Sihon, according to the Old Testament, was an Amorite king, who refused to let the Israelites pass through his country. The Bible describes that as the Israelites in their Exodus came to the country east of the Jordan, near Heshbon, King Siḥon of the Amorites refused to let them pass through his country:
"But Sihon would not allow Israel to pass through his territory. So Sihon gathered all his people together and went out against Israel in the wilderness, and he came to Jahaz and fought against Israel. Then Israel defeated him with the edge of the sword, and took possession of his land from the Arnon to the Jabbok, as far as the people of Ammon.." (Numbers 21:23-24)
In a similar way the Israelites took the country of Og, and these two victories gave them possession of the complete country east of the Jordan, from the Arnon to the foot of the Hermon. These victories, among the earliest successful campaigns of the Israelites, quickly became legendary among them, and are referred to numerous times in the Bible as prototypical examples of God-given victory.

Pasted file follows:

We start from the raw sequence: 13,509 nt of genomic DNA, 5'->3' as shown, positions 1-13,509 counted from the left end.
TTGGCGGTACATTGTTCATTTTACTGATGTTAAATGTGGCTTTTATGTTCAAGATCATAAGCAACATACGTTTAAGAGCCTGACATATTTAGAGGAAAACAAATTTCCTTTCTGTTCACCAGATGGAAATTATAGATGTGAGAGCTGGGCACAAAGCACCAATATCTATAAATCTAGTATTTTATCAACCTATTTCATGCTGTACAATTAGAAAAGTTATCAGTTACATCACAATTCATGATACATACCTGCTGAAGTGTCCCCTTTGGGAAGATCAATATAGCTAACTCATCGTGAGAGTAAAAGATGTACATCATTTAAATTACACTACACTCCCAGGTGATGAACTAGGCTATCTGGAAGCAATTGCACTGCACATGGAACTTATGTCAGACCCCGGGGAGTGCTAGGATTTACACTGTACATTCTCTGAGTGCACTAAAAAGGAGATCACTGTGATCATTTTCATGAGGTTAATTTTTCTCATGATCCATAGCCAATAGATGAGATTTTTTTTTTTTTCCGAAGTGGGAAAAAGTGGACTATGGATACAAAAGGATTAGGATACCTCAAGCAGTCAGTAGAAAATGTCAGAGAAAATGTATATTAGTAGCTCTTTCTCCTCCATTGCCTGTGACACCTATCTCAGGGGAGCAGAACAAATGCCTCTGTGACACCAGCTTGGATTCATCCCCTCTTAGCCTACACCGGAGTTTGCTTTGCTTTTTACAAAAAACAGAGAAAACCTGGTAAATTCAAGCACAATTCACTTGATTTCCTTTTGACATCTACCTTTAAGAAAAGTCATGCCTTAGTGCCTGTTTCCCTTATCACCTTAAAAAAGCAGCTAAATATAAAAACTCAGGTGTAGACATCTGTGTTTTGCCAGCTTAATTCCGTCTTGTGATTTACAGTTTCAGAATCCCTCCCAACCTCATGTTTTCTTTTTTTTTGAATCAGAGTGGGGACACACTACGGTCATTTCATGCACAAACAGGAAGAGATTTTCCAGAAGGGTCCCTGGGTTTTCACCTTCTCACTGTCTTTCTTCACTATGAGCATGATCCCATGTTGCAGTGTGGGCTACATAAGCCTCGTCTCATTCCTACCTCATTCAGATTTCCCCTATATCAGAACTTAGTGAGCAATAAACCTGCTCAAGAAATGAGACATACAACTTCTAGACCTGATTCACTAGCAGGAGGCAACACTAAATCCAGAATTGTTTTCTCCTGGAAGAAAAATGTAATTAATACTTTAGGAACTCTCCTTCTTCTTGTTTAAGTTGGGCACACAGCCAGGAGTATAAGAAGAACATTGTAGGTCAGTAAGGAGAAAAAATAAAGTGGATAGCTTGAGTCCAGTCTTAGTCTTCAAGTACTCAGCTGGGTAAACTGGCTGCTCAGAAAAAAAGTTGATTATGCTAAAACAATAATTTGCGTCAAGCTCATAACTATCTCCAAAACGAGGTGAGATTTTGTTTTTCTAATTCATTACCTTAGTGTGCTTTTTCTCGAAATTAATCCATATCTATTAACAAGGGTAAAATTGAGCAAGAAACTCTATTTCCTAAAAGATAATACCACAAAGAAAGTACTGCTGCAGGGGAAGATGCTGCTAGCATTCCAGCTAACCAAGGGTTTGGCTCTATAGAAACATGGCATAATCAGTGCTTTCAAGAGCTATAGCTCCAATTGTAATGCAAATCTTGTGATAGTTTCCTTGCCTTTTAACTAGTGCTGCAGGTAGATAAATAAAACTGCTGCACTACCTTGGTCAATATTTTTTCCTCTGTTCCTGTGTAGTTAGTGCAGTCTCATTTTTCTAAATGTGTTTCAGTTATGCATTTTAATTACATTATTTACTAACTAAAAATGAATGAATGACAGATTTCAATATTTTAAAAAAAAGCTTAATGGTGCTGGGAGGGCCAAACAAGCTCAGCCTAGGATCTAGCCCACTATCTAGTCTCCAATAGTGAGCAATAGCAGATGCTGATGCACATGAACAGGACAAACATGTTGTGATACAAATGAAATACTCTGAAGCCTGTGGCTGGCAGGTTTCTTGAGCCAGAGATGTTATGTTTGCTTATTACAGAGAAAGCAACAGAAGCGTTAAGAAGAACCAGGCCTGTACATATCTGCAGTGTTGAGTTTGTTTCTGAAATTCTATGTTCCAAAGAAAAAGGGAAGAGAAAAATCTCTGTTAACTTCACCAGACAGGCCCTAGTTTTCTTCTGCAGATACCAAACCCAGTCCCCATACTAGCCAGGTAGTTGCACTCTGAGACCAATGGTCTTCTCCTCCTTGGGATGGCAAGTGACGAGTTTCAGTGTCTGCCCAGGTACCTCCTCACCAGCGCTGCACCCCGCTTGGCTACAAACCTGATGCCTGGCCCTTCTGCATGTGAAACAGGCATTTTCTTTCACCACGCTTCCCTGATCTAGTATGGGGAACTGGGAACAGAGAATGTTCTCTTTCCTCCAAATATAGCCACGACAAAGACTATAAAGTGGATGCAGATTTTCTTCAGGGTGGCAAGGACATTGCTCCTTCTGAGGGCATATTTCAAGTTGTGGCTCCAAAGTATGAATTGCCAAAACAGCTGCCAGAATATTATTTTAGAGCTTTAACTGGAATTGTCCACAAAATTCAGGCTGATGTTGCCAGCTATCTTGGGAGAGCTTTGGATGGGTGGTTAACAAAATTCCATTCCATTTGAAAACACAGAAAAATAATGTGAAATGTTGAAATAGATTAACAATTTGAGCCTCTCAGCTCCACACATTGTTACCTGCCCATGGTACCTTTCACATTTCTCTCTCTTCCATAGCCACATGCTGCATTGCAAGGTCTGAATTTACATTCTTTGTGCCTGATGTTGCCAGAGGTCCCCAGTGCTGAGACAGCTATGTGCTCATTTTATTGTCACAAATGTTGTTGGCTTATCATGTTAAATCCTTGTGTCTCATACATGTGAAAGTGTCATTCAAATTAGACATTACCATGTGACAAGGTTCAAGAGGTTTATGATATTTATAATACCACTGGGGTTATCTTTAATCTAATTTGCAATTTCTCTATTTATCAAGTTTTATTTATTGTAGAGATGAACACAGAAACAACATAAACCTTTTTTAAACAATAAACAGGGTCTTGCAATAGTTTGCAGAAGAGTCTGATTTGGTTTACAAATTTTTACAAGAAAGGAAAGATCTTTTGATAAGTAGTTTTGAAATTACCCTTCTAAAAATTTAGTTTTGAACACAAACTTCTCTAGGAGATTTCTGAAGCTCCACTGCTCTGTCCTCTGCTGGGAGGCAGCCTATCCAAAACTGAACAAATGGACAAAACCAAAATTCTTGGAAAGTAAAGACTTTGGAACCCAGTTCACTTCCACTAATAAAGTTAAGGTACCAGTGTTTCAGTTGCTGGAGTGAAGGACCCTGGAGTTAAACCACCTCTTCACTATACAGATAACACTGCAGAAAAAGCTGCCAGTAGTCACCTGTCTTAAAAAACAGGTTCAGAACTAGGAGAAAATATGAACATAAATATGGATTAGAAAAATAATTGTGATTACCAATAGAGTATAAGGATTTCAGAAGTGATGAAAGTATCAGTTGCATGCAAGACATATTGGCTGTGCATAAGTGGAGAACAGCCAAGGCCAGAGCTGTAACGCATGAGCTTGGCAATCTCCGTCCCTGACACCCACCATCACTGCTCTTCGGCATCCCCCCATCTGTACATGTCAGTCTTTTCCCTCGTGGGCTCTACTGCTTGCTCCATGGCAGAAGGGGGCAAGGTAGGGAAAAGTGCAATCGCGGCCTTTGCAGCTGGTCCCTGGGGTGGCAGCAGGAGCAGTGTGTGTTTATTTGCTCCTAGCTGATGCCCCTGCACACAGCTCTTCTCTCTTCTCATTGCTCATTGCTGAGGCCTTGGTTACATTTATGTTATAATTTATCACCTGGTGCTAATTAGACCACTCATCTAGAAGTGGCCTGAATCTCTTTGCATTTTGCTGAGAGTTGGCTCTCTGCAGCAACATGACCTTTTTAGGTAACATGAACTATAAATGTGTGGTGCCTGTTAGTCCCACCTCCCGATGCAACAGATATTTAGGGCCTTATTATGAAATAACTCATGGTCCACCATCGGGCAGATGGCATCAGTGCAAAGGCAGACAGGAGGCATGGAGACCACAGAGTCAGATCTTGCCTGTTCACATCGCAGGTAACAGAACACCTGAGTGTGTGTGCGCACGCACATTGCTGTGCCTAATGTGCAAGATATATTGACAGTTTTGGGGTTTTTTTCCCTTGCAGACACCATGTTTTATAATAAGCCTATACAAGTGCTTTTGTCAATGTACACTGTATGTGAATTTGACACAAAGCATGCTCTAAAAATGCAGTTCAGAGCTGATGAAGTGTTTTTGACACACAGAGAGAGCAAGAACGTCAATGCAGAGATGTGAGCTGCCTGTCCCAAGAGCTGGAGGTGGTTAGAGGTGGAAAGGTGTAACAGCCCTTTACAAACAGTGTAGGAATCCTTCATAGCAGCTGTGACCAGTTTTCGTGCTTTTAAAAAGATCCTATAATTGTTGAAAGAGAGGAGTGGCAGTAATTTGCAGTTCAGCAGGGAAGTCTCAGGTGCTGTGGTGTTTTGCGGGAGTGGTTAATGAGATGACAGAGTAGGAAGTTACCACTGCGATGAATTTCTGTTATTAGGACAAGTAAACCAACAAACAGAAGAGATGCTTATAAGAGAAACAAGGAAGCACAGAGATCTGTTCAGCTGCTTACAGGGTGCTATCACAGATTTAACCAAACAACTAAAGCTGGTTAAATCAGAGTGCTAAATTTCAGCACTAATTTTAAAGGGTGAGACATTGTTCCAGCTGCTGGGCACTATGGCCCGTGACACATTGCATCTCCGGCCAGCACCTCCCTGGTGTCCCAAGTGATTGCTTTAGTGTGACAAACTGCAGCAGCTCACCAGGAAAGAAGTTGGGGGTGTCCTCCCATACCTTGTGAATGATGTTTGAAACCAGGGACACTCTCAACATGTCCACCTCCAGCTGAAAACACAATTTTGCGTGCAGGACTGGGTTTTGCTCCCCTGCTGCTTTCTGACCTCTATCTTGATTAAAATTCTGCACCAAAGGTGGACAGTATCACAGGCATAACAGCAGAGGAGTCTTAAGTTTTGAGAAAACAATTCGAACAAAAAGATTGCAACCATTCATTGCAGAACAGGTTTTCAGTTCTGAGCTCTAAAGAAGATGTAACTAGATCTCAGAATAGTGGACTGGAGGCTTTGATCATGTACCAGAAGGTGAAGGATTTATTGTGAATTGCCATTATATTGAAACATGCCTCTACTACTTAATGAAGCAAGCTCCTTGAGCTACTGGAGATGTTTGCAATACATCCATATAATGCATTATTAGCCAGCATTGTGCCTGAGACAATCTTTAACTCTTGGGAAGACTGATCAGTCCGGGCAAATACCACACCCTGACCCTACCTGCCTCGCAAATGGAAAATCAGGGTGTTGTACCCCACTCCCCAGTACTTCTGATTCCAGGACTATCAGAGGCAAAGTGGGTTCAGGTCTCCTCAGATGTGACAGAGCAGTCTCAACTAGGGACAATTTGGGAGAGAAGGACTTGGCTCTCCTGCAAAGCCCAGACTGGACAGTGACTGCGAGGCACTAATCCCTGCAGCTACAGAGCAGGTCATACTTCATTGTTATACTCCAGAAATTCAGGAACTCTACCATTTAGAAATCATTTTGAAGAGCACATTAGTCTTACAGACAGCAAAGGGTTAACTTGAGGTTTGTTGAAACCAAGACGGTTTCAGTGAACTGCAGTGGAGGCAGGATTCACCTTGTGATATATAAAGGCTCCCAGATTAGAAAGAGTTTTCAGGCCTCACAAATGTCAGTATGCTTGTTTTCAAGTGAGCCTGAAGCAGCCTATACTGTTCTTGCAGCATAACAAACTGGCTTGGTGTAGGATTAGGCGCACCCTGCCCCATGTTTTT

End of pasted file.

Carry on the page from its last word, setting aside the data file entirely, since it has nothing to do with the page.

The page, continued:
Numbers 21:35 So they smote him, and his sons, and all his people, until there was none left him remaining; and they possessed his land. (King James Version)
Numbers 21:35 So they struck him down, together with his sons and his whole army, leaving them no survivors (New International Version)